Globally, there is a great shift towards listening and spoken language for children who are deaf and hard of hearing.
Amazing auditory options, state-of-the-art hearing aids, and a variety of implantable hearing devices and the pursuit of excellent (re)habilitation by highly qualified practitioners working in partnerships with families, will hopefully become the standard of international health care and educational intervention for children with hearing loss around the world.
It is the work of therapists, teachers, audiologists, surgeons, social workers, and allied practitioners in health care and education to guide, navigate, and coach parents on their search for the treasure chest of spoken communication—to help them help their children discover the valued jewels of hearing, listening, and spoken conversation. Practitioners everywhere form alliances of hope and trust with parents, and together we polish these precious gems until they sparkle and dance with life.
Why would one ever consider compromising when so much is possible?
We hope that one day we will look back and see an abundance of evidence-based outcomes, all barriers to equitable service gone, and a global focus on literacy with a deep understanding of powerful auditory access to the brain provided by state-of-the-art hearing technologies.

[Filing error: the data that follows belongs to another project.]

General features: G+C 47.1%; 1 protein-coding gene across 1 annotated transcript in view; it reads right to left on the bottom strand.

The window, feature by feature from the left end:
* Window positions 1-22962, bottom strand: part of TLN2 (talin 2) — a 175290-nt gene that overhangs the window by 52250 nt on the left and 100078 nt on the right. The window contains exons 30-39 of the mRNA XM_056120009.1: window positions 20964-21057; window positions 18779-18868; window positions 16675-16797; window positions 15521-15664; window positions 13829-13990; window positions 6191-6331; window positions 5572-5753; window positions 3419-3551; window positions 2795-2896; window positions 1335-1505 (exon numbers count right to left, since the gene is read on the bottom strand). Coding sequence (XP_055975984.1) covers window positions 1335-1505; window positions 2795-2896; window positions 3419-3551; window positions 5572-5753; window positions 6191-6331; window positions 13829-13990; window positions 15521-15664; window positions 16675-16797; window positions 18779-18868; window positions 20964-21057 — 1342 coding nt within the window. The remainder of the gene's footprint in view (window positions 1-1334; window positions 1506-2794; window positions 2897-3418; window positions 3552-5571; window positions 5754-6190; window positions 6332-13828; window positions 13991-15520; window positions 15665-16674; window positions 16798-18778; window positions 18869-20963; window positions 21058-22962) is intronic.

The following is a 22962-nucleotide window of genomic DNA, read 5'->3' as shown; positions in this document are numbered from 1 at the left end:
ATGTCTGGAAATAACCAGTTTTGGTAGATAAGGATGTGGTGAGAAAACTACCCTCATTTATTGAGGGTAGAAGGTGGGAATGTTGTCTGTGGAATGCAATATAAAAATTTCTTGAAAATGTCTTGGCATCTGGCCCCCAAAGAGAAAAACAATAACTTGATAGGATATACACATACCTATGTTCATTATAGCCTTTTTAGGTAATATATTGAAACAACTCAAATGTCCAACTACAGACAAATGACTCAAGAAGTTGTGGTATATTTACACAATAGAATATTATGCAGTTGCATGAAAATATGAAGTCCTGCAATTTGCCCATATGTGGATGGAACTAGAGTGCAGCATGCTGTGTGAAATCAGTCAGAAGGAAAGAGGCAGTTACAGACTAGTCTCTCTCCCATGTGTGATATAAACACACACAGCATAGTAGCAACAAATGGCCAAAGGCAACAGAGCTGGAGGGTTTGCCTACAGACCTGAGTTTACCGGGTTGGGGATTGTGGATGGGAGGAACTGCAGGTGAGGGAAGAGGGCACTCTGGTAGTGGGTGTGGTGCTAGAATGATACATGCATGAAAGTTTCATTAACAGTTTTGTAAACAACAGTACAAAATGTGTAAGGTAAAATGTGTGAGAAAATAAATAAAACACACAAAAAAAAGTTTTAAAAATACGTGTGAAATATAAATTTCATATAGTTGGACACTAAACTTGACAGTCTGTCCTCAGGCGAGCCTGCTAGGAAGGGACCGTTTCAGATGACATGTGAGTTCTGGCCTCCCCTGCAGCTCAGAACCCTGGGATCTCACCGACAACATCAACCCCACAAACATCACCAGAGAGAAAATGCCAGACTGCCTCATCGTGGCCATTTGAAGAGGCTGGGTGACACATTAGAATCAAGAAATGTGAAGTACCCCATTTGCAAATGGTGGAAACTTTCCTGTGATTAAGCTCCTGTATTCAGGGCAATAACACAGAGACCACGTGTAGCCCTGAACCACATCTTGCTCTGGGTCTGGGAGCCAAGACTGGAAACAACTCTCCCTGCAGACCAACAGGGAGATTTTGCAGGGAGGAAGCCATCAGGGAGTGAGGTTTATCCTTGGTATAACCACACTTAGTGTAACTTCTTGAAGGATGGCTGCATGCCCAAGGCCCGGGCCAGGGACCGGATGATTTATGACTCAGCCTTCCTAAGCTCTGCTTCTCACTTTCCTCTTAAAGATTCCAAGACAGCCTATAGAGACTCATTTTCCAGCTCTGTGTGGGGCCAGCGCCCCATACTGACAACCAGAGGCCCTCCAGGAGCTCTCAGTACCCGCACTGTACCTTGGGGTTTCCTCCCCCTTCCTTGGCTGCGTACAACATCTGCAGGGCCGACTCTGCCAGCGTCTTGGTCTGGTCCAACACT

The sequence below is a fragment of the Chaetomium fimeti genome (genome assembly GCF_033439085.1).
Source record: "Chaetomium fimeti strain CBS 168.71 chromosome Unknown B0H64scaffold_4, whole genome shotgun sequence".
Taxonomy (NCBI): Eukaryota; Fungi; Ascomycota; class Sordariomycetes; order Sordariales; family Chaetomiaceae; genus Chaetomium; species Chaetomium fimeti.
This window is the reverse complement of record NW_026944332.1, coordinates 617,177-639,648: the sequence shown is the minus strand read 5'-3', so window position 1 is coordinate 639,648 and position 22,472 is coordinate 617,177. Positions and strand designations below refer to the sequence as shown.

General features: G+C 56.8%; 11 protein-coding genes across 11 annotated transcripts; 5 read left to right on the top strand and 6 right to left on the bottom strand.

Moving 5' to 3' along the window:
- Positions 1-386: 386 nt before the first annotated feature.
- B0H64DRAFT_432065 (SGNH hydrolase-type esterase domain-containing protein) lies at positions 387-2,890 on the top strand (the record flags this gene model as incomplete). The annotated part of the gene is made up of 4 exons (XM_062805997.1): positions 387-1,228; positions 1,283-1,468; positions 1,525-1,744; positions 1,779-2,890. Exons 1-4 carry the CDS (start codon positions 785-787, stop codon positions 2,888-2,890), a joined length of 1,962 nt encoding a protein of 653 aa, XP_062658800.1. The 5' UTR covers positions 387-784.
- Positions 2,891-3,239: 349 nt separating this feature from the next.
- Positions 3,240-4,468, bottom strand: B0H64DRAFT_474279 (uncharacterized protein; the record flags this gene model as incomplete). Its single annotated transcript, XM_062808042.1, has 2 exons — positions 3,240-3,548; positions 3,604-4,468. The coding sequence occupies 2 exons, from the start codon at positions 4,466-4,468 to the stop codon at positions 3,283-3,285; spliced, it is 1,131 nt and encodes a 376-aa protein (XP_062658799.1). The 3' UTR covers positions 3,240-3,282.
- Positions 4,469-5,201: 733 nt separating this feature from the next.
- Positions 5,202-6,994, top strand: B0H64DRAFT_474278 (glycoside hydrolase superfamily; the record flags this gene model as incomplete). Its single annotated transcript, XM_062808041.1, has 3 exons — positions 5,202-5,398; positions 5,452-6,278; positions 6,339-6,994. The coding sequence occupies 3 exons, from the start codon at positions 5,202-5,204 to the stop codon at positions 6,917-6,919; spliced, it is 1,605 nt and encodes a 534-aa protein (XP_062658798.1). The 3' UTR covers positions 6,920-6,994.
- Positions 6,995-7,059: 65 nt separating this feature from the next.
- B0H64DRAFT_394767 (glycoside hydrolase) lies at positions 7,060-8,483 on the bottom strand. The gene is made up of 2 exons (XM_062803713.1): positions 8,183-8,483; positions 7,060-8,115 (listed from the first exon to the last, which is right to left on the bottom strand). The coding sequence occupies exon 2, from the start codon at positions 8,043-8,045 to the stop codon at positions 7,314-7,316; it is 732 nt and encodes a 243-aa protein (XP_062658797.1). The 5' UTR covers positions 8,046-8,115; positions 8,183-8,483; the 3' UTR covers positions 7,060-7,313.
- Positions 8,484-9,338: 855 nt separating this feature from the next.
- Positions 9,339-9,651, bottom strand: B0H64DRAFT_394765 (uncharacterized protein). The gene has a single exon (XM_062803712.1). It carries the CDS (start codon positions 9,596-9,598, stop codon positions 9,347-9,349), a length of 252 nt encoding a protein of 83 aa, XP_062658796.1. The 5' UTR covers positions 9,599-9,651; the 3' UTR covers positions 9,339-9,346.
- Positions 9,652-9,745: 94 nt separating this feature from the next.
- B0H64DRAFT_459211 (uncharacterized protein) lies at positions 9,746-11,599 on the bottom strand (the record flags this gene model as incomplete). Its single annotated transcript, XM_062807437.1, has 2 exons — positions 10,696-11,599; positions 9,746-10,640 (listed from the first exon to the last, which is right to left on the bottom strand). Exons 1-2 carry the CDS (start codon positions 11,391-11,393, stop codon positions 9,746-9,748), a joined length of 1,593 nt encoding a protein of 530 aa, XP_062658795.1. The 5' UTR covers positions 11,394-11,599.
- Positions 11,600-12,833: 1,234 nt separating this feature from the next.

Renaissance man and mentor of many of today’s auditory-verbal practitioners, Dr. Daniel Ling, wrote that “auditory-verbal therapy… developed as a result of the natural outcomes of advances in knowledge, skills and technology. As such advances occurred, new treatment strategies were devised to maximize their applications”.
“Auditory-Verbal Therapy is now widely accepted because more children are acquiring, or have already acquired, the abilities to use spoken language, to interact more freely with other members of society, to obtain higher levels of academic education, and to have a more extensive range of careers, a greater security of employment and fewer limitations on the personal and social aspects of their lives” (Estabrooks, 2006).